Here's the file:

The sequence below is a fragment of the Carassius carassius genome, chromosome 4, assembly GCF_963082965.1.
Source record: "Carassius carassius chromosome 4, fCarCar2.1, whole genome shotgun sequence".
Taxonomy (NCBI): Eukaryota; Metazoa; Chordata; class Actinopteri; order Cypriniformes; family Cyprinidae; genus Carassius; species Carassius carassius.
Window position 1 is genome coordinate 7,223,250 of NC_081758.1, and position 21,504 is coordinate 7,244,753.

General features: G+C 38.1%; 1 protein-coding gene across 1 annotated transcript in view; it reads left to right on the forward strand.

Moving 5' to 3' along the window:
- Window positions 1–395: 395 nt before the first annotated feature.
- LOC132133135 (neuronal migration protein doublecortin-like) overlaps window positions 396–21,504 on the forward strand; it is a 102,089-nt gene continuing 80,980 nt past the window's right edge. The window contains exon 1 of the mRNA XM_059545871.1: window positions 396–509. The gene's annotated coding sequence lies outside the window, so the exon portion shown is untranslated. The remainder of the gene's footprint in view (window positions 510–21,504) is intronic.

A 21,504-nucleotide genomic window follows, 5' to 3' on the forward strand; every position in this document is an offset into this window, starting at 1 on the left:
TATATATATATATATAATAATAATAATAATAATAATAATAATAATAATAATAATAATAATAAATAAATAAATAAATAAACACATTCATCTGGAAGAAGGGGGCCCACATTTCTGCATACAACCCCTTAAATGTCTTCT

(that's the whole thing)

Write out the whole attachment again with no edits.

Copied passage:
The sequence below is a fragment of the Carassius carassius genome, chromosome 4, assembly GCF_963082965.1.
Source record: "Carassius carassius chromosome 4, fCarCar2.1, whole genome shotgun sequence".
Taxonomy (NCBI): Eukaryota; Metazoa; Chordata; class Actinopteri; order Cypriniformes; family Cyprinidae; genus Carassius; species Carassius carassius.
Window position 1 is genome coordinate 7,223,250 of NC_081758.1, and position 21,504 is coordinate 7,244,753.

General features: G+C 38.1%; 1 protein-coding gene across 1 annotated transcript in view; it reads left to right on the forward strand.

Moving 5' to 3' along the window:
- Window positions 1–395: 395 nt before the first annotated feature.
- LOC132133135 (neuronal migration protein doublecortin-like) overlaps window positions 396–21,504 on the forward strand; it is a 102,089-nt gene continuing 80,980 nt past the window's right edge. The window contains exon 1 of the mRNA XM_059545871.1: window positions 396–509. The gene's annotated coding sequence lies outside the window, so the exon portion shown is untranslated. The remainder of the gene's footprint in view (window positions 510–21,504) is intronic.

A 21,504-nucleotide genomic window follows, 5' to 3' on the forward strand; every position in this document is an offset into this window, starting at 1 on the left:
TATATATATATATATAATAATAATAATAATAATAATAATAATAATAATAATAATAATAATAAATAAATAAATAAATAAACACATTCATCTGGAAGAAGGGGGCCCACATTTCTGCATACAACCCCTTAAATGTCTTCT